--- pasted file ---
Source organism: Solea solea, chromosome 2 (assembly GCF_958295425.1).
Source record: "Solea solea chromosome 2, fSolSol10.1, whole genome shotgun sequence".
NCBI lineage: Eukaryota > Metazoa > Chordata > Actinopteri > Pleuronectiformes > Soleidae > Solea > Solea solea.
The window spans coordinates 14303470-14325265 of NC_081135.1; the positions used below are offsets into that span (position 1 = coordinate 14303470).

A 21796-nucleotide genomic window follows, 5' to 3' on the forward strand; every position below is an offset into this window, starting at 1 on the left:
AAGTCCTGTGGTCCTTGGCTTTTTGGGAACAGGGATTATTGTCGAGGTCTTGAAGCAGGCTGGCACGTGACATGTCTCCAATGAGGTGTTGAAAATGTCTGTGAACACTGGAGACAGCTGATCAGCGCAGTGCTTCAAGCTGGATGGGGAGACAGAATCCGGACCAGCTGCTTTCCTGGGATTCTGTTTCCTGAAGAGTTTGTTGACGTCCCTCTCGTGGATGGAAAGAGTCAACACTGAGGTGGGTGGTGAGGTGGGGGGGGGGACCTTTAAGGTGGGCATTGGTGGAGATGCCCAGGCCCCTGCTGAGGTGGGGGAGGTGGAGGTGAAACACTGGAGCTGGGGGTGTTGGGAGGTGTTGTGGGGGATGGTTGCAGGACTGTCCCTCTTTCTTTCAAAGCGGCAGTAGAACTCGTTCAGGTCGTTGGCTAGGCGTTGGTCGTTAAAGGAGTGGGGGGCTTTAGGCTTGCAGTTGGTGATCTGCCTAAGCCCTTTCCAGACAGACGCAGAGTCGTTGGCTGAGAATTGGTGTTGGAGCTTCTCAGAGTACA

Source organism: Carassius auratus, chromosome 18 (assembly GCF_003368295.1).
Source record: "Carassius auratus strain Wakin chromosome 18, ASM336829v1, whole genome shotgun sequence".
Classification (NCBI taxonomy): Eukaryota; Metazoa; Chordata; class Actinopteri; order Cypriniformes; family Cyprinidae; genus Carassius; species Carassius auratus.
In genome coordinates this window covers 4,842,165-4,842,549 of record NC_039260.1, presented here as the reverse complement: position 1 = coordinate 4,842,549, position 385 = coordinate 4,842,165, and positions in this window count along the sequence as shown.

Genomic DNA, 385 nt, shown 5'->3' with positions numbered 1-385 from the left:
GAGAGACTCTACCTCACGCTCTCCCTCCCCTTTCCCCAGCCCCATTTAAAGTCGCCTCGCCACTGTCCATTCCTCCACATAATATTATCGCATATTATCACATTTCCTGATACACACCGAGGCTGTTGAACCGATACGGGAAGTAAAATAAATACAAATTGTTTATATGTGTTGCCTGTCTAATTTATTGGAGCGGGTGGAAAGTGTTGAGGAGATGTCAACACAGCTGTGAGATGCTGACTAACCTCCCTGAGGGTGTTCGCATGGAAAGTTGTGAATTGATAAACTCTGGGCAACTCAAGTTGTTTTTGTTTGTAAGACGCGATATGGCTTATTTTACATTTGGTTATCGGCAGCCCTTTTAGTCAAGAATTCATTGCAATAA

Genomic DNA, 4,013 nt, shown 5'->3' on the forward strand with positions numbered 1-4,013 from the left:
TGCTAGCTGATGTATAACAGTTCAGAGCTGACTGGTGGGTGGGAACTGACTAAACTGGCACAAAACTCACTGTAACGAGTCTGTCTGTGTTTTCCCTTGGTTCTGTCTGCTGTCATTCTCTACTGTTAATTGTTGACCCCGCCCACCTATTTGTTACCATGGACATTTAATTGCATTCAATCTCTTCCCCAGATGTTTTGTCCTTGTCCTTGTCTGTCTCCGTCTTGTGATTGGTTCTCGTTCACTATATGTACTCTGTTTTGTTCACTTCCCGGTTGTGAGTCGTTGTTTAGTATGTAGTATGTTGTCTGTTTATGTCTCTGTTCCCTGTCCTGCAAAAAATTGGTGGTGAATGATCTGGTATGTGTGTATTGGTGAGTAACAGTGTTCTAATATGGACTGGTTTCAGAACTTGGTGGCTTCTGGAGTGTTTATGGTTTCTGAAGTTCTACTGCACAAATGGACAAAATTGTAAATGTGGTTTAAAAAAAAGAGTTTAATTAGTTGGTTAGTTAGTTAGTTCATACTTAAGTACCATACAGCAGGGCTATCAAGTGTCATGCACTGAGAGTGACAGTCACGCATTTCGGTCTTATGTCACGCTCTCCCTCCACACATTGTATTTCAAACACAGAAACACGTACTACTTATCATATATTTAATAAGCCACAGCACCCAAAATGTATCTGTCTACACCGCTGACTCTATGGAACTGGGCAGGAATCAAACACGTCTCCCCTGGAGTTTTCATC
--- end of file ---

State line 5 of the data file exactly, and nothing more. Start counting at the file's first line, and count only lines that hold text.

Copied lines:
A 21796-nucleotide genomic window follows, 5' to 3' on the forward strand; every position below is an offset into this window, starting at 1 on the left: